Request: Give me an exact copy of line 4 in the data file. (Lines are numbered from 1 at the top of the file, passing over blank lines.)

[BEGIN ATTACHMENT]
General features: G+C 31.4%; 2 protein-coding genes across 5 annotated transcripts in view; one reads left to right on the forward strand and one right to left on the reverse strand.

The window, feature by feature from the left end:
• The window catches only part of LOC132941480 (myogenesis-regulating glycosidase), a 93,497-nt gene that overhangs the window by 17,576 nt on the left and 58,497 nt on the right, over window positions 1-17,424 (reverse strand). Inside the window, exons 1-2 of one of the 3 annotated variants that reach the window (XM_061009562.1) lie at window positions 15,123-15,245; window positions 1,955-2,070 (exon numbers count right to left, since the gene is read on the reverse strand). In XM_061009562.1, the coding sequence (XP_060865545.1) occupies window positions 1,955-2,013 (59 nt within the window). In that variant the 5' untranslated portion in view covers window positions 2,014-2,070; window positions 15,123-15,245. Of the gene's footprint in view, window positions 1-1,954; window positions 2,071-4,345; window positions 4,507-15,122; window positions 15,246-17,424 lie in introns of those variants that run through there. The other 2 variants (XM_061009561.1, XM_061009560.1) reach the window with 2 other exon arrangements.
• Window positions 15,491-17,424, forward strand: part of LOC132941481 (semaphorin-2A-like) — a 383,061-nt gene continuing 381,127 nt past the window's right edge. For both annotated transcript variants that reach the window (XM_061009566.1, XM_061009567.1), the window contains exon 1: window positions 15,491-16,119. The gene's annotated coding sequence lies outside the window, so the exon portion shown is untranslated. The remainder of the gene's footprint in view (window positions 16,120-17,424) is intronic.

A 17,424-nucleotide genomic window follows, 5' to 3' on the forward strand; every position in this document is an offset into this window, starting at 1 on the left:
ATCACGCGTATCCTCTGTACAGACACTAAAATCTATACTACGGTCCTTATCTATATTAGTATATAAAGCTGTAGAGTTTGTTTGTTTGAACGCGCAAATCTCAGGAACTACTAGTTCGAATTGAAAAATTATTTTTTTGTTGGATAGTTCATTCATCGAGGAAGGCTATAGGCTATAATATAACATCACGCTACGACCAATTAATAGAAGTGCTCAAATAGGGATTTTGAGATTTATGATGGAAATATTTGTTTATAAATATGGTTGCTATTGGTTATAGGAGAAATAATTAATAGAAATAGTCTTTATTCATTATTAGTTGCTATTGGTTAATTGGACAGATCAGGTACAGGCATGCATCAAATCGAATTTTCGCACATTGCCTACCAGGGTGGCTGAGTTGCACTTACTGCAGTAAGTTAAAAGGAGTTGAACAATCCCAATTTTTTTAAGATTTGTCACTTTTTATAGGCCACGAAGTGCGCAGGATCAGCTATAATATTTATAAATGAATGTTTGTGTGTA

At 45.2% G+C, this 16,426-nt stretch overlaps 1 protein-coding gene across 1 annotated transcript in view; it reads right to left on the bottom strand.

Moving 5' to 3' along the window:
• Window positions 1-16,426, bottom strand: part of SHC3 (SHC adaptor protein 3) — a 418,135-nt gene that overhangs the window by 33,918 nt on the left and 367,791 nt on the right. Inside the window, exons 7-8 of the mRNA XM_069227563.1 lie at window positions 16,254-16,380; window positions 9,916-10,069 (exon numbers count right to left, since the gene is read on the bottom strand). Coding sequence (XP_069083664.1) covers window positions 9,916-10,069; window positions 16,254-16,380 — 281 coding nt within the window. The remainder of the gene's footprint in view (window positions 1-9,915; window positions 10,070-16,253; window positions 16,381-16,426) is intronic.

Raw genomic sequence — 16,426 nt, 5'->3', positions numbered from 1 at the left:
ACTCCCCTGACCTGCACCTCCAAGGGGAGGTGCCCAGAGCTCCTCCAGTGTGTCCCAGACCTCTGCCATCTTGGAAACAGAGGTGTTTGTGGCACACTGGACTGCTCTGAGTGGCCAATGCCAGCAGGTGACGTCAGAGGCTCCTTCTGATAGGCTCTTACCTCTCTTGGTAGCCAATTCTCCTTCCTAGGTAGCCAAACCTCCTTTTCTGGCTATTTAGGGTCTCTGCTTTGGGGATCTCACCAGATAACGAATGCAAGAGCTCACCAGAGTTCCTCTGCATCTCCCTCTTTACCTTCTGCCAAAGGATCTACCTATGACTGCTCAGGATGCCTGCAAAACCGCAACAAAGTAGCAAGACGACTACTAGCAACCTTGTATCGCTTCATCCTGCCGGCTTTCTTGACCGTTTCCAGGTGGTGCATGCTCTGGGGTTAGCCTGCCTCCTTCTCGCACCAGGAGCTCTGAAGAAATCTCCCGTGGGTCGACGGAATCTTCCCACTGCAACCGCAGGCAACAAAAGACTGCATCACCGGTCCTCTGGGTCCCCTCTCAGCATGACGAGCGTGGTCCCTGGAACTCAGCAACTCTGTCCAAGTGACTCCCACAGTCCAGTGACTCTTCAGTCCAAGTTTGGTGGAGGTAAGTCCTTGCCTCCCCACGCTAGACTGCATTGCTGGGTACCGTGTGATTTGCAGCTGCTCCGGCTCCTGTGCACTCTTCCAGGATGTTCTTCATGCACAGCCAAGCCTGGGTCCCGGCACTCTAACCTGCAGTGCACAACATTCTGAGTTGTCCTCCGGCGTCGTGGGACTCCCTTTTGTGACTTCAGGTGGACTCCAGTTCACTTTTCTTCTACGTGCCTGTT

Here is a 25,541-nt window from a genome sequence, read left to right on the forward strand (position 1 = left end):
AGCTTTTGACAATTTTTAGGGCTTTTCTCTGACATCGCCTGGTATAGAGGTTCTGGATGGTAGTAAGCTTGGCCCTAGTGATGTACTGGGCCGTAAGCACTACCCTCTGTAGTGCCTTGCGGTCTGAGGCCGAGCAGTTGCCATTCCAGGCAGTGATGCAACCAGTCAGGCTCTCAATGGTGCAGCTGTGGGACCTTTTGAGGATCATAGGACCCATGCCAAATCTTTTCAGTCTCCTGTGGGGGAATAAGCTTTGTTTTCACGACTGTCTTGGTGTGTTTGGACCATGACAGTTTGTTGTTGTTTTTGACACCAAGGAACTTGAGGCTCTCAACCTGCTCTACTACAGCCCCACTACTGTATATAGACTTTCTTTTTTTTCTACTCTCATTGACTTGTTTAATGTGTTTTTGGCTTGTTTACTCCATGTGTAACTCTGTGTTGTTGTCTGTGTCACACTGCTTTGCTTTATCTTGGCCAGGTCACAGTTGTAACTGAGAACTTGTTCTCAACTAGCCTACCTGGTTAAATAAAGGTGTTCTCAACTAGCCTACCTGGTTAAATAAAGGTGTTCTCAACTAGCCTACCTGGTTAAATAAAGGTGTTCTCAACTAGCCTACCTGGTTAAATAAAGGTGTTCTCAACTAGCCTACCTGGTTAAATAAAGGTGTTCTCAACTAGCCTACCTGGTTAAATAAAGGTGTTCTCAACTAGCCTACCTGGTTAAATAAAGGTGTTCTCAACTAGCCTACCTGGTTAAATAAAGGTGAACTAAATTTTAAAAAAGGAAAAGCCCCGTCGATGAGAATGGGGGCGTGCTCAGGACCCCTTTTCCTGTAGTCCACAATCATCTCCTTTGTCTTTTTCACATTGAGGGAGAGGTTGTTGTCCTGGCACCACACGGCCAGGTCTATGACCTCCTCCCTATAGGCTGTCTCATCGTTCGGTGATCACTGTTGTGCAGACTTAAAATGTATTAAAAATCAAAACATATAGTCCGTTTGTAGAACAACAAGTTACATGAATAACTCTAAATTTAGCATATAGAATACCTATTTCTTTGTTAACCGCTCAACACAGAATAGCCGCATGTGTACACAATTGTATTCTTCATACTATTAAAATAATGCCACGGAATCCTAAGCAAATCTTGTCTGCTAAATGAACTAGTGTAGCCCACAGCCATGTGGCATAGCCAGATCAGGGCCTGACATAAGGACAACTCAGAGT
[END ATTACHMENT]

• Window positions 15,491-17,424, forward strand: part of LOC132941481 (semaphorin-2A-like) — a 383,061-nt gene continuing 381,127 nt past the window's right edge. For both annotated transcript variants that reach the window (XM_061009566.1, XM_061009567.1), the window contains exon 1: window positions 15,491-16,119. The gene's annotated coding sequence lies outside the window, so the exon portion shown is untranslated. The remainder of the gene's footprint in view (window positions 16,120-17,424) is intronic.